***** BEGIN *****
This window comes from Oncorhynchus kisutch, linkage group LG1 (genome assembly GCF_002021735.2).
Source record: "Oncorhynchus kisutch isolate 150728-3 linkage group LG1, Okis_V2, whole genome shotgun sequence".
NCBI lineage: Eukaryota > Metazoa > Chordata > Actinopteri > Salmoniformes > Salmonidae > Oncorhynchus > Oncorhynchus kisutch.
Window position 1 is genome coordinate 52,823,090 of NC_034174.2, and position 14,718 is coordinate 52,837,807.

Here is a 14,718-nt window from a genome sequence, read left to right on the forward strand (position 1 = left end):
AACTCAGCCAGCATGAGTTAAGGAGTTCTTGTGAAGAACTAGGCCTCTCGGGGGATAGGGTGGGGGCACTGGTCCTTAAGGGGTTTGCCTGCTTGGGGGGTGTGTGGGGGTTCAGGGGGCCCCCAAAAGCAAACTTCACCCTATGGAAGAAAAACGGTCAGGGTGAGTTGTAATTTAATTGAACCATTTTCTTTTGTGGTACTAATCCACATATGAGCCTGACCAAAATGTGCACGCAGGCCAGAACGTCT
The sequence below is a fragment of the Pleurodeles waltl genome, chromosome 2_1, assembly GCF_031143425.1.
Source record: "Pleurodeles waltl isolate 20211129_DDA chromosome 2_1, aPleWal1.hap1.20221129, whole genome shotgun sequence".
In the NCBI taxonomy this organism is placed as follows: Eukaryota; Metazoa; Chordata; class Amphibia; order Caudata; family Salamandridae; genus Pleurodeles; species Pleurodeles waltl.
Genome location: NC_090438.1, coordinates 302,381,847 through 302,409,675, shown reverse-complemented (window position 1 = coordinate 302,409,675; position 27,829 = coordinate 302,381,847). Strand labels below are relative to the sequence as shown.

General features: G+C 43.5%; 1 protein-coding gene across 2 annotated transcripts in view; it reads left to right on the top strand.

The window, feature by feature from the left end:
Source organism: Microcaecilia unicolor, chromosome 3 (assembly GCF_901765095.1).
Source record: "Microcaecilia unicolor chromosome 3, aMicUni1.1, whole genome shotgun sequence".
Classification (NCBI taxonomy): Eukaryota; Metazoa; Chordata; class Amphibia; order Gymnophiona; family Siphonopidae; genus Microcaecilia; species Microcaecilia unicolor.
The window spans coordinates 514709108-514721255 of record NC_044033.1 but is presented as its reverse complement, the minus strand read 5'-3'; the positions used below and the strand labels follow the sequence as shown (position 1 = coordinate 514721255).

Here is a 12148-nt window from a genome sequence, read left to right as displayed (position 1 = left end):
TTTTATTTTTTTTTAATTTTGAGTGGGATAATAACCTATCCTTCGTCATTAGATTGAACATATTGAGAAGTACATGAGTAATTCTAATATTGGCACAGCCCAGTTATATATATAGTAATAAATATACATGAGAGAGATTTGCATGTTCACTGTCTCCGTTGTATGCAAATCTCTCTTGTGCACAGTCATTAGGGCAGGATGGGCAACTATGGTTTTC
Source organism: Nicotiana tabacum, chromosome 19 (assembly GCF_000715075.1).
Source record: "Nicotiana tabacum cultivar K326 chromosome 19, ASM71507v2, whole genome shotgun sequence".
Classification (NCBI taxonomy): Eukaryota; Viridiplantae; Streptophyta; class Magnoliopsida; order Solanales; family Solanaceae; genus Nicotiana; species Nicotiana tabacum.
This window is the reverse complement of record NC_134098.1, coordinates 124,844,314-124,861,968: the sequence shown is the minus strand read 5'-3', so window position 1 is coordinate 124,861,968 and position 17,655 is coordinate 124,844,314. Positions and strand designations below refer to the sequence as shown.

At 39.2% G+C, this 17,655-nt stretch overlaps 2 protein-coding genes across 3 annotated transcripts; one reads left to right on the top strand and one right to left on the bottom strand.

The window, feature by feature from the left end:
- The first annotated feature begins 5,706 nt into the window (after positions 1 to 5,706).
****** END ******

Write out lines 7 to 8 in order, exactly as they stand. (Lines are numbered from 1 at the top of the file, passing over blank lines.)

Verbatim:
The sequence below is a fragment of the Pleurodeles waltl genome, chromosome 2_1, assembly GCF_031143425.1.
Source record: "Pleurodeles waltl isolate 20211129_DDA chromosome 2_1, aPleWal1.hap1.20221129, whole genome shotgun sequence".